Prrovides a high bitrate to the motion areas automatically. Inversely provides a low bitrate to the flat areas. The average bitrate can be set in the [Bitrate] field. Since this option does not set the VBV, the maximum bitrate becomes unlimited. For this reason, the output file size tends to be large.
* Available only in the Intel Media SDK Hardware encoder.

VBR (Constant Quality) Non-VBV
Encodes the video, referencing the target image quality value. The quality value can be set in the [Quality] field. The closer the quality setting to 100 from the standard 50, the better the outputted picture quality. Setting the Maximum Bitrate too low makes it difficult for the encoder to attain the desired quality, hence you have to set the picture quality and Maximum Bitrate values depending on the image characteristics. Since this option does not set the VBV, the maximum bitrate becomes unlimited. For this reason, the output file size tends to be large.
* Available only in the Intel Media SDK Hardware encoder.

VBR (Constant Quantization) Non-VBV
Encodes by using the fixed quantization coefficients set for each I, P and B frames instead of specifying the bitrate. When this option is set, you can set the values for each frames at the [QP] settings. Since this option does not set the VBV, the maximum bitrate becomes unlimited. For this reason, the output file size tends to be large. Because of this option's characteristics, there is a possibility that the bitrate of the output file does not keep the restrictions of the specified profile and level.
* Available only in the Intel Media SDK Hardware encoder.


- Pass Count
This setting is available in [VBR (Average bitrate)]
* The Intel Media SDK Hardware cannot encode in VBR 2 pass.
1 Pass (VBR)
Encodes by targeting a bitrate between the Average bitrate and Maximum bitrate.
Compared to the 2 pass VBR mode, the 1 pass mode can end up further from the target output size. If you need to keep the output file size closer to a given target size, use the 2 pass mode instead.

2 Pass (VBR)
2 Pass (VBR) Proceeds by analyzing the picture's characteristics during a first pass, then, depending on the detected characteristics, actually encodes the picture by allocating the lowest possible bitrate during a second pass. Compared to CBR at the same bitrate setting, VBR usually allows a smaller file size and/or better picture quality output but requires longer processing time. This mode also allows better output size targeting and is recommended when the output size is constrained such as for the DVD or BD formats.


-Bitrate
Sets the data size for every 1 second of the output video. Larger bitrate values make the output size larger.


- VBV Buffer Size
Sets the size of the Video Buffer Verifier (CPB) used to simulate the behavior of a model decoder.
The default value is set as 0 (Automatic). When setting a size of 0 (Automatic), the actual VBV size is automatically calculated according to the video and bitrate characteristics. If you change the value, please set a suitable value for the device specification to playback.
* If it is not set in an appropriate value, there is a possibility that a device cannot play it, or encoding will require more time.


GOP Structure Settings

Specifies the MPEG data unit's GOP internal structure. GOP, or Group Of Pictures, is structured around I, P, and B frames, where an I frame is stand-alone and contains its entirely own description, and P and B frames are constructed on the difference between the I frame and themselves. Since the GOP is not only related to the picture quality or bitrate, but also strongly attached to the playback compatibility, you should exercise caution when editing its structure.




- Maximum Number of Reference Frames
Sets the maximum number of frames a P or B frame can reference to.
When using a B frame, the maximum number of reference frames must be greater than 1. By increasing the number of reference frames, you can improve the compression efficiency and output image quality. However, you also increase the memory usage during the encoding process, increase the encoding time, and may generate a file presenting compatibility issues with the player.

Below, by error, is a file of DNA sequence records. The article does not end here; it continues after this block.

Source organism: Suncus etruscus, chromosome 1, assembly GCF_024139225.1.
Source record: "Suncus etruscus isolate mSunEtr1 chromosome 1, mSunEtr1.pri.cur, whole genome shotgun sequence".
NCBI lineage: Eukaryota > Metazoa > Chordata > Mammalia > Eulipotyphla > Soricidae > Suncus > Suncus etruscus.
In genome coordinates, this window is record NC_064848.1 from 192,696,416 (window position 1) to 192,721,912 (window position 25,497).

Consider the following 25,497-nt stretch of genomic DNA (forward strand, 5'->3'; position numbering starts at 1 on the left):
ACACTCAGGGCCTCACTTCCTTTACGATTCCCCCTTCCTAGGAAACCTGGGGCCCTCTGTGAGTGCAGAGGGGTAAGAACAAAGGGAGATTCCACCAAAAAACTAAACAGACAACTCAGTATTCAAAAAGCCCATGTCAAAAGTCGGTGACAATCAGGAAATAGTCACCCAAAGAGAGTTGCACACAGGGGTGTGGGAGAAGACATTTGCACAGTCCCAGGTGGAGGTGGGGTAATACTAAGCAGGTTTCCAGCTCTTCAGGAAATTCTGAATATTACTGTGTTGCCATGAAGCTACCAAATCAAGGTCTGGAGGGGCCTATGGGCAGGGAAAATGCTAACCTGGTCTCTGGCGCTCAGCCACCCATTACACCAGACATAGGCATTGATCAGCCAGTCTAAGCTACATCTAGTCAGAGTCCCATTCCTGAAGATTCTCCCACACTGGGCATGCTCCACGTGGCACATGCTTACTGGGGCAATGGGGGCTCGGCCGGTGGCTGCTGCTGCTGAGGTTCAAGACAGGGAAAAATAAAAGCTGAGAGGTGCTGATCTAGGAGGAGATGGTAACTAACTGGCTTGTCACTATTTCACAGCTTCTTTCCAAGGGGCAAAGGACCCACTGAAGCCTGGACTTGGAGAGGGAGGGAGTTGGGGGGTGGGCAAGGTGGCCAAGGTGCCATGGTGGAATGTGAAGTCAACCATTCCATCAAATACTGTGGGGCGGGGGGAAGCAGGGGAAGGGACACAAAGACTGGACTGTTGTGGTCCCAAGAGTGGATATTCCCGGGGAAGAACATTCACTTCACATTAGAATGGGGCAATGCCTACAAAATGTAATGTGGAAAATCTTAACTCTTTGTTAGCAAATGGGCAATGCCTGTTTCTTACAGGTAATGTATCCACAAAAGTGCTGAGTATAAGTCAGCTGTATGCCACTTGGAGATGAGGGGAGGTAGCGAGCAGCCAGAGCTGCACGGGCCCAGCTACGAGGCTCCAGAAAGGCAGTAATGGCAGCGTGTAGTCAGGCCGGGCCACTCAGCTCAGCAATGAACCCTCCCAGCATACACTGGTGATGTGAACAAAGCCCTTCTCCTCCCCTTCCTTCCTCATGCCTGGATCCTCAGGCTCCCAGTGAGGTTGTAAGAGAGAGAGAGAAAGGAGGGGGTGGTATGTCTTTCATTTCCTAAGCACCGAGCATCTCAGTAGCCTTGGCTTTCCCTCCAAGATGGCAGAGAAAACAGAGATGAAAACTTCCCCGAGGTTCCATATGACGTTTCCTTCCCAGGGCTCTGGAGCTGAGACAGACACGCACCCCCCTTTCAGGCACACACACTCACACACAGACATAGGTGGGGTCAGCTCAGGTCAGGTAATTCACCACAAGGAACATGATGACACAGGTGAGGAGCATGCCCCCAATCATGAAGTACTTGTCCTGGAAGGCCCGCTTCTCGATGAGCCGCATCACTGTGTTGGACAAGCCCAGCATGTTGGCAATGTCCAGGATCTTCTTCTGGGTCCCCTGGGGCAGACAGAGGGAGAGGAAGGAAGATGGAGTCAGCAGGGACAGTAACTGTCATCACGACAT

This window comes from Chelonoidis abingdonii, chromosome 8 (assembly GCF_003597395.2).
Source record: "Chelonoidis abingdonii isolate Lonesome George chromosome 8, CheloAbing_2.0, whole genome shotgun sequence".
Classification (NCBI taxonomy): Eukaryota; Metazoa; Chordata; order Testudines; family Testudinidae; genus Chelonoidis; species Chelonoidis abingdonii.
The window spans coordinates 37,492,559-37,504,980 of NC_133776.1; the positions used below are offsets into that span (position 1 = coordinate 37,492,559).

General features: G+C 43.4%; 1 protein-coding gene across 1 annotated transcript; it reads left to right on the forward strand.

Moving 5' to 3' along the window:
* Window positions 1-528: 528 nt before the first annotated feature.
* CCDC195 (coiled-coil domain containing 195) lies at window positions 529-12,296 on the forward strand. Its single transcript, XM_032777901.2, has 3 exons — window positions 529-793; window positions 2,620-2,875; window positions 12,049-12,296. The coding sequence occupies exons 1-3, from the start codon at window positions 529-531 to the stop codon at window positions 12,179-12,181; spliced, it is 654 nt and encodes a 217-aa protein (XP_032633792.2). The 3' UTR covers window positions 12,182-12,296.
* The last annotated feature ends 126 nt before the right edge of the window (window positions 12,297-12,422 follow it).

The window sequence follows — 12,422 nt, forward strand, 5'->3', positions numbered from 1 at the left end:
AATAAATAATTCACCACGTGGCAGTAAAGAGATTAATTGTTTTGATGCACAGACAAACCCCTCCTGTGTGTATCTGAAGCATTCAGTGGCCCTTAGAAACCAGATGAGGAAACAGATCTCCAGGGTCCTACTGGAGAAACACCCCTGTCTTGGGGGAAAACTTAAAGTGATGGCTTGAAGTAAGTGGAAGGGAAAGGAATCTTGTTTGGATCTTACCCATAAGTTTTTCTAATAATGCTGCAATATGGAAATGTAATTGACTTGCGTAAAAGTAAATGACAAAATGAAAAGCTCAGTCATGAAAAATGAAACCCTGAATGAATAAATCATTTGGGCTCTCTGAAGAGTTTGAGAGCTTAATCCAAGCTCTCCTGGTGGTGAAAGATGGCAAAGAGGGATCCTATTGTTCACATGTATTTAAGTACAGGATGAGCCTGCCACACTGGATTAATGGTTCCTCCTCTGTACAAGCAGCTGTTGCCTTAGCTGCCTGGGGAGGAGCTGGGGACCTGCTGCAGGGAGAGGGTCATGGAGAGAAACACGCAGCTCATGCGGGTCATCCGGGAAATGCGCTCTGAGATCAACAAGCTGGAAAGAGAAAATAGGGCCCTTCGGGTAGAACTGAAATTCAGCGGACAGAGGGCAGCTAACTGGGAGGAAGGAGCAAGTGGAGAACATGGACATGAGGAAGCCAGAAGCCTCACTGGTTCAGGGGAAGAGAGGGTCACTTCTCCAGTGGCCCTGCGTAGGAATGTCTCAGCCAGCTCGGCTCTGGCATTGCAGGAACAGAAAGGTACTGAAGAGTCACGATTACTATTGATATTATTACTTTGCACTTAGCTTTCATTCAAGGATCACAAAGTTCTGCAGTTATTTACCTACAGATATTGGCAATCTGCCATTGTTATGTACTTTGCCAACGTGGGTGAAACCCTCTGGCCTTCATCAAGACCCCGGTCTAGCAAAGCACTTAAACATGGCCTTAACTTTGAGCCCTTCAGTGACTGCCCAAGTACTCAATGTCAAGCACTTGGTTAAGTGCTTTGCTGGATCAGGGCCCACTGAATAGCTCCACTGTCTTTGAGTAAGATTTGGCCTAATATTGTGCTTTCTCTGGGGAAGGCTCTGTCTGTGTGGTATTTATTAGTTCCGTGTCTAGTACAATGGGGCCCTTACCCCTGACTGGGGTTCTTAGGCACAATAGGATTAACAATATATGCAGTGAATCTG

* When setting the value to "0", the value will be determined automatically.


- Normal Number of Frames in GOP
Specifies the number of frames in a GOP. The number of P frames is automatically calculated by using this value and the Number of B Frames in GOP value. Usually, low bitrate streams use a long GOP.
* Cannot set a value higher than that of the Maximum Number of Frames in GOP.


- Minimum Number of Frames in GOP
Sets the minimum number of frames, all frame types, a GOP should contain. By setting a minimum number of frames per GOP, you can reduce the occurrence of I frames and improve the compression efficiency. When a scene change occurs within the minimum length of a GOP, an I frame is encoded where such changes take place. However, this I frame is not an IDR (Instantaneous Decoding Refresh), hence it does not start a new GOP. Since the P and B frame types cannot reference past the IDR frame, it is possible to improve the compression efficiency during scene changes or other situations.
* Cannot set a value other than that of the Normal Number of Frames in GOP.
* When set to "0" (Automatic), and the "VBV buffer size" setting is "0" (Automatic), the minimum number of frames is the lowest possible tenth of the "Normal Number of Frames in GOP" or the lowest possible "Framerate" setting.


- Number of B Frames in GOP

Specifies the maximum number of B frames within a GOP between [0] to [16].
When set to "0", the encoder outputs only I frames. An I Frame only structure is for compressing data with very little motion; because there are no B frames, high-motion data compression efficiency is low, and the picture quality and bitrate do not match anymore.
* There is a possibility that a device cannot play a video which contains a lot of B frames in a GOP.



- Output bitstream for editing (Closed GOP)
Closes each GOP, removing the link between the previous, current, and next GOPs. Closing a GOP makes the MPEG video file easier to edit afterward but also reduces the compression efficiency.
* When [MP4] is set in the [Stream Format:], this option is always enabled.
* This option is available only in the x264 encoder.


- Detect scene change
When enabled, activates the scene change detection.
By detecting scene changes, you can improve the picture quality. When applied to a dynamic source where scene changes are numerous and the bitrate is set to a low level, the image quality may decrease. Since a scene change starts the generation of a new GOP, do not use this option when the player requires a fixed GOP length.